obtained in advance.  Therefore it cannot be ensured that the packet
   size is less than the path MTU which is the minimum link MTU of all
   the links in a path between a source node and a destination node.
   The definition of the path MTU is discussed in [RFC1191] [RFC8201].

   This draft describes the necessary IS-IS and OSPF extensions for
   obtaining the path MTU to be used on SR.  New sub-TLVs are introduced
   for both the IS-IS and OSPF protocols.  With the IGP flooding process
   in the distributed scenario or the BGP transmission to the
   controller, the ingress node or the controller is able to compute the
   path MTU for the SR policy.

2.  Terminology

   Router: A node that forwards IP packets not explicitly addressed to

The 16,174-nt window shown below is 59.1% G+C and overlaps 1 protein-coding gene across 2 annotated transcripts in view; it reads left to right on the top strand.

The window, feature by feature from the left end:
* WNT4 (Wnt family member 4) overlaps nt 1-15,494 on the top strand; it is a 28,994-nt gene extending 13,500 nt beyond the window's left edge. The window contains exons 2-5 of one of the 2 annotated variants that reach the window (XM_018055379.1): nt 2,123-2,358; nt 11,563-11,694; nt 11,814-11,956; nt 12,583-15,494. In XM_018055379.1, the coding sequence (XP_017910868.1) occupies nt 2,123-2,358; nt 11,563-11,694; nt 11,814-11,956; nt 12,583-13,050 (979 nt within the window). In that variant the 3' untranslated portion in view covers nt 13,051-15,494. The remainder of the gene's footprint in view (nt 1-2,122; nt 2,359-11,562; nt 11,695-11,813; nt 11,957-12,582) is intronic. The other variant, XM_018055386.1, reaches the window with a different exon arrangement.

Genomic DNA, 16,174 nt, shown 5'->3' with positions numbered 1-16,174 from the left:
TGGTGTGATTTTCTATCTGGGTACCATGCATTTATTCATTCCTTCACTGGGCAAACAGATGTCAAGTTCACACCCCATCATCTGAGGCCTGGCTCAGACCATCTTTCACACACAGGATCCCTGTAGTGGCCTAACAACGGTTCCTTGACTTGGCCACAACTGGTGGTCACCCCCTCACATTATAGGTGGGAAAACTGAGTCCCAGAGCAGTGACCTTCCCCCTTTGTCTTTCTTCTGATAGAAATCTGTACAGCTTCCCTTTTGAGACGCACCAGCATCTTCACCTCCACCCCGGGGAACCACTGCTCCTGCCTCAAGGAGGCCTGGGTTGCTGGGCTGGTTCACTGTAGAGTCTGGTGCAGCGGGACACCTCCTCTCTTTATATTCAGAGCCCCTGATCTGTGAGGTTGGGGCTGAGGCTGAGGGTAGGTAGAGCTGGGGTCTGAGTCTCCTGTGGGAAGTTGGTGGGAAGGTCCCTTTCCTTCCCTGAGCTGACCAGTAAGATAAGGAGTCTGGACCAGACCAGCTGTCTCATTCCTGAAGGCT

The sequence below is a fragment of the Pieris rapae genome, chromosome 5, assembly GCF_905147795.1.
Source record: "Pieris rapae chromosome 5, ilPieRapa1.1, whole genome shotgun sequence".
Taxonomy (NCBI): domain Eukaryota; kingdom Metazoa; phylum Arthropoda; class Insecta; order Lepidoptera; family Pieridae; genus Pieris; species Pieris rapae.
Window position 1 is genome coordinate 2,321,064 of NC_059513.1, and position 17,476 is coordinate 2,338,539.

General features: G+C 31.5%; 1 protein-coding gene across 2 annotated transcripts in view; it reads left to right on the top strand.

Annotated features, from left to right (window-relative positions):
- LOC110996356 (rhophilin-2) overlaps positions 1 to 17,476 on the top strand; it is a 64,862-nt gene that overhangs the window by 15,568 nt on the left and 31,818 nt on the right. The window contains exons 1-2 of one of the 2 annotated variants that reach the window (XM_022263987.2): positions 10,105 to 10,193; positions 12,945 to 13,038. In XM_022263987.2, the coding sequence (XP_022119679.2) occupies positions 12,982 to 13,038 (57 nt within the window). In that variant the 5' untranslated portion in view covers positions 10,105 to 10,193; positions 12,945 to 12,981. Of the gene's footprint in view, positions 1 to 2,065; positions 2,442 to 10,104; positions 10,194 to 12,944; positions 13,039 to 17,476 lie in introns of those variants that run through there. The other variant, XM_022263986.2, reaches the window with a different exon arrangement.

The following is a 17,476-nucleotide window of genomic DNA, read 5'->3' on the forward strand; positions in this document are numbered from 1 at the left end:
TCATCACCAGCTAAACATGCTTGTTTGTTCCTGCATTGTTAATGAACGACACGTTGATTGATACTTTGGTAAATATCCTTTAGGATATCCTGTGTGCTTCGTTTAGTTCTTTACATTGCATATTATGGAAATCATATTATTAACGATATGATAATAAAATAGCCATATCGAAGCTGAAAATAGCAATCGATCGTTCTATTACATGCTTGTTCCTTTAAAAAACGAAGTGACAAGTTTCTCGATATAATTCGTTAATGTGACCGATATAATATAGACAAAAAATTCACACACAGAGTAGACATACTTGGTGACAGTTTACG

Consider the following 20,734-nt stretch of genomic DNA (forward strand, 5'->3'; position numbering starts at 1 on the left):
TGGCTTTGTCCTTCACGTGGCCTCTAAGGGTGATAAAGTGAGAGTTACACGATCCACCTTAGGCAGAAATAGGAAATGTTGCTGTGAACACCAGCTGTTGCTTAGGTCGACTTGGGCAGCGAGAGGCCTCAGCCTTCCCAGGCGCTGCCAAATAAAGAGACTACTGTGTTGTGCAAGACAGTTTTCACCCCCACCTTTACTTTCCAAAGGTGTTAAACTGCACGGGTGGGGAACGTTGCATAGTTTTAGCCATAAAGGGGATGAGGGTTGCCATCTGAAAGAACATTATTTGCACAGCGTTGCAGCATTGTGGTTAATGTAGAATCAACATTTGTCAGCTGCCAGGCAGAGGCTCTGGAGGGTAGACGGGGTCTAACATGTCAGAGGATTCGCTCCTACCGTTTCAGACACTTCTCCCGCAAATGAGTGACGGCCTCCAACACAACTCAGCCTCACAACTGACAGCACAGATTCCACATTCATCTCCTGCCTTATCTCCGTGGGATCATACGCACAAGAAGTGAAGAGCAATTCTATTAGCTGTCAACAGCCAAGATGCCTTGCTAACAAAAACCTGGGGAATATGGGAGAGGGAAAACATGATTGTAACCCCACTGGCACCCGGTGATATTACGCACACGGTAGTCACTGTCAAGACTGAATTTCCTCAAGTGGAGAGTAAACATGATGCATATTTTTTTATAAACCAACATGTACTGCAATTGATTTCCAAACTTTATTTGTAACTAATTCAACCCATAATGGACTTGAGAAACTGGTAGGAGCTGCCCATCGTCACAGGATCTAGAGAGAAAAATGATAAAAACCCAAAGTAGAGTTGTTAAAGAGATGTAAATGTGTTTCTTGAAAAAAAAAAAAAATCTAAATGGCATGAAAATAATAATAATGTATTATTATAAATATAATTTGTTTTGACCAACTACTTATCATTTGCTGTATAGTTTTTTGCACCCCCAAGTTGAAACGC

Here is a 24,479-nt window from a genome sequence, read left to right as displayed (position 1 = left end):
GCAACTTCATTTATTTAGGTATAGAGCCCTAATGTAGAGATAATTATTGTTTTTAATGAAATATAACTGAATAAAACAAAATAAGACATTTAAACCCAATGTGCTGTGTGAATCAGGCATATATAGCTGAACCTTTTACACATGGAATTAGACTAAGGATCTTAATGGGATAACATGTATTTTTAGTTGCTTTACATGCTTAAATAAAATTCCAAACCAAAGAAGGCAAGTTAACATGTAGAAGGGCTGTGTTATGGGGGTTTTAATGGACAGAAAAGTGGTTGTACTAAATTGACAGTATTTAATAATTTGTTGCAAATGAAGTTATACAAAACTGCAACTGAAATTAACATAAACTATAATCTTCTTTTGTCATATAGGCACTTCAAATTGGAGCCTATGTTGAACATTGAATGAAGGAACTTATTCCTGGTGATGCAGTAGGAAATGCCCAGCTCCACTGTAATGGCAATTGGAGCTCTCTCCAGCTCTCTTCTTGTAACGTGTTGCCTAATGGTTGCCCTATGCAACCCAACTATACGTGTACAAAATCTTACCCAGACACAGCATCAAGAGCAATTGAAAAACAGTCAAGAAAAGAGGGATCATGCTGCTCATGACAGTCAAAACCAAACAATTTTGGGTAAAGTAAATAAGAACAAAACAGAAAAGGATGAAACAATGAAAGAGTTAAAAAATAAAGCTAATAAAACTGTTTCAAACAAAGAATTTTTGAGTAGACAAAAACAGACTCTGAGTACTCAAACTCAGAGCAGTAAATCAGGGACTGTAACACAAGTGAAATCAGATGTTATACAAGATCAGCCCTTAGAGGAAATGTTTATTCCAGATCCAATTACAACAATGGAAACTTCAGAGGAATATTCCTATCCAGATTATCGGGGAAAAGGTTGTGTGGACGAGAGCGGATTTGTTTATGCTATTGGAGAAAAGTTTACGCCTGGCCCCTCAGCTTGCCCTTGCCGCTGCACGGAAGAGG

itself.

   Interface: A node's attachment to a link.

   Segment: An instruction a node executes on the incoming packet.  For
   example, forward packet according to shortest path to destination or
   a specific interface, etc..

   SR Policy: An ordered list of segments.

   MTU: Maximum Transmission Unit, the size in bytes of the largest IP
   packet, including the IP header and payload, that can be transmitted
   on a link or path.  Note that this could more properly be called the
   IP MTU, to be consistent with how other standards organizations use
   the acronym MTU.

   Link MTU: The maximum transmission unit, i.e., maximum IP packet size
   in bytes, that can be conveyed in one piece over a link.  Be aware
   that this definition is different from the definition used by other
   standards organizations.




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   For IETF documents, link MTU is uniformly defined as the IP MTU over
   the link.  This includes the IP header, but excludes link layer
   headers and other framing that is not part of IP or the IP payload.

   Be aware that other standards organizations generally define link MTU